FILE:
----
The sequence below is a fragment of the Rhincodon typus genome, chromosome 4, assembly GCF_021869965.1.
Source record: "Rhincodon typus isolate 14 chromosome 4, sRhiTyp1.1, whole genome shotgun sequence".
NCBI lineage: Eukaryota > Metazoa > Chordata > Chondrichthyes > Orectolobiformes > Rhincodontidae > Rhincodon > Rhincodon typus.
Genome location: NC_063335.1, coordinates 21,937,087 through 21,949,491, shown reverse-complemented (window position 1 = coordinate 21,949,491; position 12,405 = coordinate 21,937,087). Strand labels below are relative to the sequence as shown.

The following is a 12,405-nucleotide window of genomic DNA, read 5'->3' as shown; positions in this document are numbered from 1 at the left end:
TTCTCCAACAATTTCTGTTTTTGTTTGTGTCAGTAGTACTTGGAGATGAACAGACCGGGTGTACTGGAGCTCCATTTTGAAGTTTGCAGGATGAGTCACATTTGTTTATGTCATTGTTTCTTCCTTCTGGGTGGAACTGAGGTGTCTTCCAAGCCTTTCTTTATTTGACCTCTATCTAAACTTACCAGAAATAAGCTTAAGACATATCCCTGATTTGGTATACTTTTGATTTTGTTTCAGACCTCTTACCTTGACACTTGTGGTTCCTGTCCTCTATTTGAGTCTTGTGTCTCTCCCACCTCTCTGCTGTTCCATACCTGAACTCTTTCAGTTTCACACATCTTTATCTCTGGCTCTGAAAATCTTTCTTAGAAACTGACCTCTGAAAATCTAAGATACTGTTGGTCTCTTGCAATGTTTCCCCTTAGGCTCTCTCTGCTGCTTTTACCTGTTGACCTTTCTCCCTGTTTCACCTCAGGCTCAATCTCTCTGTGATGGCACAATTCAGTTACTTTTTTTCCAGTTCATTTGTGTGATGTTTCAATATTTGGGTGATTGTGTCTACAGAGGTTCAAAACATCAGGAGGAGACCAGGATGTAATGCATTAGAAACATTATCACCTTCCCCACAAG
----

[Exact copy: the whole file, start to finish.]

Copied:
The sequence below is a fragment of the Rhincodon typus genome, chromosome 4, assembly GCF_021869965.1.
Source record: "Rhincodon typus isolate 14 chromosome 4, sRhiTyp1.1, whole genome shotgun sequence".
NCBI lineage: Eukaryota > Metazoa > Chordata > Chondrichthyes > Orectolobiformes > Rhincodontidae > Rhincodon > Rhincodon typus.
Genome location: NC_063335.1, coordinates 21,937,087 through 21,949,491, shown reverse-complemented (window position 1 = coordinate 21,949,491; position 12,405 = coordinate 21,937,087). Strand labels below are relative to the sequence as shown.

The following is a 12,405-nucleotide window of genomic DNA, read 5'->3' as shown; positions in this document are numbered from 1 at the left end:
TTCTCCAACAATTTCTGTTTTTGTTTGTGTCAGTAGTACTTGGAGATGAACAGACCGGGTGTACTGGAGCTCCATTTTGAAGTTTGCAGGATGAGTCACATTTGTTTATGTCATTGTTTCTTCCTTCTGGGTGGAACTGAGGTGTCTTCCAAGCCTTTCTTTATTTGACCTCTATCTAAACTTACCAGAAATAAGCTTAAGACATATCCCTGATTTGGTATACTTTTGATTTTGTTTCAGACCTCTTACCTTGACACTTGTGGTTCCTGTCCTCTATTTGAGTCTTGTGTCTCTCCCACCTCTCTGCTGTTCCATACCTGAACTCTTTCAGTTTCACACATCTTTATCTCTGGCTCTGAAAATCTTTCTTAGAAACTGACCTCTGAAAATCTAAGATACTGTTGGTCTCTTGCAATGTTTCCCCTTAGGCTCTCTCTGCTGCTTTTACCTGTTGACCTTTCTCCCTGTTTCACCTCAGGCTCAATCTCTCTGTGATGGCACAATTCAGTTACTTTTTTTCCAGTTCATTTGTGTGATGTTTCAATATTTGGGTGATTGTGTCTACAGAGGTTCAAAACATCAGGAGGAGACCAGGATGTAATGCATTAGAAACATTATCACCTTCCCCACAAG